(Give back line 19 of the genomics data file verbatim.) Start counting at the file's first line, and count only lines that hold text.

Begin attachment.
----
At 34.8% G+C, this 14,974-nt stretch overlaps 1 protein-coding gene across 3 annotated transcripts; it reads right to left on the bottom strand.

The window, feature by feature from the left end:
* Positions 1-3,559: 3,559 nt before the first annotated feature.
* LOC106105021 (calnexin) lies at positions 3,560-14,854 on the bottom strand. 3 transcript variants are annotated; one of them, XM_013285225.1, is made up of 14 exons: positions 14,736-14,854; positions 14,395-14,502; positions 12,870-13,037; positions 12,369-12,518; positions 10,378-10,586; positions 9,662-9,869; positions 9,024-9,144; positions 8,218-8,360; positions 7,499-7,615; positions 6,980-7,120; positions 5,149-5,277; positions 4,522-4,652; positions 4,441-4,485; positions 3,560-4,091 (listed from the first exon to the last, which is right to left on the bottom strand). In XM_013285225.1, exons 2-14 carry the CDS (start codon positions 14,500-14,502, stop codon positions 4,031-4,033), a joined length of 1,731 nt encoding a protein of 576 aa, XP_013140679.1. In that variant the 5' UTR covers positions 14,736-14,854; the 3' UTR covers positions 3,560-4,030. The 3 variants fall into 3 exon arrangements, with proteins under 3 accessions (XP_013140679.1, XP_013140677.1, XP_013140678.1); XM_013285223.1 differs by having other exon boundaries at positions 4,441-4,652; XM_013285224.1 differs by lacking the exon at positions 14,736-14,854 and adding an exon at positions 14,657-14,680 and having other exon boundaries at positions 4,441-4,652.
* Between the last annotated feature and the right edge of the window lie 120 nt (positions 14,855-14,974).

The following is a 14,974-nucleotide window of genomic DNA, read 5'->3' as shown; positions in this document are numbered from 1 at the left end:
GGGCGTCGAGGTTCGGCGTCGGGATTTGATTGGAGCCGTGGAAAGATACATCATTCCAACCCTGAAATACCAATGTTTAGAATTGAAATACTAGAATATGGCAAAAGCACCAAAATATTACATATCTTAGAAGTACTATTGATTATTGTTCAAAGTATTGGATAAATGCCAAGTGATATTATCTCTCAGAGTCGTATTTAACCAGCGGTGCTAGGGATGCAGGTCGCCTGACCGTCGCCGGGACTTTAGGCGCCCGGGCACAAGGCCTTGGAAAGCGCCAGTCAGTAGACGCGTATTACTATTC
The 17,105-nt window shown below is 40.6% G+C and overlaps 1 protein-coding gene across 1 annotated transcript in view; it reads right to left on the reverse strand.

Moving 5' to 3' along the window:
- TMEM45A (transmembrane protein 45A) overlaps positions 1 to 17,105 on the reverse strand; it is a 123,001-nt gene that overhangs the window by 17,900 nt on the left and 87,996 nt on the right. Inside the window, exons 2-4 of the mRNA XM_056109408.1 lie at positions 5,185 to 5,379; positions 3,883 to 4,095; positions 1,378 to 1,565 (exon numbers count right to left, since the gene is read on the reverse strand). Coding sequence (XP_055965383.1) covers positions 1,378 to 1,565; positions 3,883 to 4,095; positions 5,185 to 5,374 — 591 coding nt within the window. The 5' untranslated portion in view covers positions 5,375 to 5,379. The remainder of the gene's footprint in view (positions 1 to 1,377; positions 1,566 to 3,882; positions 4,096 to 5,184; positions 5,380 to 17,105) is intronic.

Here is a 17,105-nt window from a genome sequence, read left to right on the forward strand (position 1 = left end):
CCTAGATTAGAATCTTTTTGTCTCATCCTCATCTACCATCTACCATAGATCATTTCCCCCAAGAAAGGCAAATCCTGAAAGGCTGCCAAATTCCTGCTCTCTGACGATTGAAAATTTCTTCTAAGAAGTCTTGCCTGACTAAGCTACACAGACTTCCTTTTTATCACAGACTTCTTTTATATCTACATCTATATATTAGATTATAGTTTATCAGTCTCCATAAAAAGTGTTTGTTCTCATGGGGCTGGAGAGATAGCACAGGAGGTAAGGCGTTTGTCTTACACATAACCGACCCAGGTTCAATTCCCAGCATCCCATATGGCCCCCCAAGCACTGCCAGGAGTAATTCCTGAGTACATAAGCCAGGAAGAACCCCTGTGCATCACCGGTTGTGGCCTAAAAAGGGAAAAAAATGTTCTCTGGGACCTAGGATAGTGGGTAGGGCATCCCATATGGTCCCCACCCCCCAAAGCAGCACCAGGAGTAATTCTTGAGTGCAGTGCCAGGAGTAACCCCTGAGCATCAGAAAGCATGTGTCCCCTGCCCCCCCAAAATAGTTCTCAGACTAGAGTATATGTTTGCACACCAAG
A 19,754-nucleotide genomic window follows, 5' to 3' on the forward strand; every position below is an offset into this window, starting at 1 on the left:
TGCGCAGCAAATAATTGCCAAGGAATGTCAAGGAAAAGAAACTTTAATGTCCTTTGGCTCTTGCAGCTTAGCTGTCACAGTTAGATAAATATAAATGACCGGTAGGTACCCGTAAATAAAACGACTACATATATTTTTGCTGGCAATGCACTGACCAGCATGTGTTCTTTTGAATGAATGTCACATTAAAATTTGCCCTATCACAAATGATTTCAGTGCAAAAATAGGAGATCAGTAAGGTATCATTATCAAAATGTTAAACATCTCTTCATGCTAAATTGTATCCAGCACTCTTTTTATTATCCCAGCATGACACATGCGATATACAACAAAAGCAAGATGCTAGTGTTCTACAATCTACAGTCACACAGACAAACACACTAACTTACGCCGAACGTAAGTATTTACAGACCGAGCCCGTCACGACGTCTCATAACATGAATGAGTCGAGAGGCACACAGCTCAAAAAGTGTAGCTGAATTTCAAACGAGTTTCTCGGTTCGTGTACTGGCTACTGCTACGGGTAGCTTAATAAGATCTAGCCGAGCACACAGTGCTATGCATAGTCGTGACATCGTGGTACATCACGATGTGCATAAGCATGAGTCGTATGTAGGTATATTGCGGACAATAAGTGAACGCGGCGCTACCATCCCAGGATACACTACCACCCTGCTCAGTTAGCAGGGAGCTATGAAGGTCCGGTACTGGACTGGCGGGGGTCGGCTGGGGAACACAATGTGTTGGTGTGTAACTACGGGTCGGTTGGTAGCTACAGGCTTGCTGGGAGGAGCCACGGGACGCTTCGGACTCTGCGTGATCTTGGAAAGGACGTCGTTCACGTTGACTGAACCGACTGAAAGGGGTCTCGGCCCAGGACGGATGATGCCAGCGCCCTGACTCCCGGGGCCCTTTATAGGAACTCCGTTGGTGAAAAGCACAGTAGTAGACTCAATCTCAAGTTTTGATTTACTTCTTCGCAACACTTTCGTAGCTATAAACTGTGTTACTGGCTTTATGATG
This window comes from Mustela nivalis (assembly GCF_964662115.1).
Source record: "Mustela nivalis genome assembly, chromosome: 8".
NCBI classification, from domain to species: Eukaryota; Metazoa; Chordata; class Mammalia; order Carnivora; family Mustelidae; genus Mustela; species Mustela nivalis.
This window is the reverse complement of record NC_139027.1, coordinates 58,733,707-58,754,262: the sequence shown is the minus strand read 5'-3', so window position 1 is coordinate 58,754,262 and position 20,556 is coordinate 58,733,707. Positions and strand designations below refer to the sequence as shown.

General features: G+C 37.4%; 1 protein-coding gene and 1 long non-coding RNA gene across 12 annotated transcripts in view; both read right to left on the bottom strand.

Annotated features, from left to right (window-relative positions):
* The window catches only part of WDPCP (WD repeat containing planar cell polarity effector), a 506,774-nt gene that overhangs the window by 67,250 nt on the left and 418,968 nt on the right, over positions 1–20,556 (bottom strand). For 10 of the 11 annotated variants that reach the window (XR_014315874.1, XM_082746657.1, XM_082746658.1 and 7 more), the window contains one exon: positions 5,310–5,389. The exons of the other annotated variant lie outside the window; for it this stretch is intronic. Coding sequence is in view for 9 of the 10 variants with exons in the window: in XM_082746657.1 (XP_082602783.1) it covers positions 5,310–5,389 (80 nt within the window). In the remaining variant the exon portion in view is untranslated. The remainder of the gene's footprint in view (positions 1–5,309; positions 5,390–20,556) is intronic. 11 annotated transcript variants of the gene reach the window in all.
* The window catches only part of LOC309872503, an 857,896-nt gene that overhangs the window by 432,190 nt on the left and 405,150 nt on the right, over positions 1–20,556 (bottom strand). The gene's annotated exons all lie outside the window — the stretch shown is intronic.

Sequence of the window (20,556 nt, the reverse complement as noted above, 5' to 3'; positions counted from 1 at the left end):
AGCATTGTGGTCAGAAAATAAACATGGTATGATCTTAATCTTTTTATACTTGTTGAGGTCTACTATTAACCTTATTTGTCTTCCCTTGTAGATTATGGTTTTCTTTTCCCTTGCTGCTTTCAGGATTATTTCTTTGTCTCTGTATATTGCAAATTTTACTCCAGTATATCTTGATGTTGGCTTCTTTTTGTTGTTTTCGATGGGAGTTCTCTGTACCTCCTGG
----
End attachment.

General features: G+C 37.4%; 1 protein-coding gene and 1 long non-coding RNA gene across 12 annotated transcripts in view; both read right to left on the bottom strand.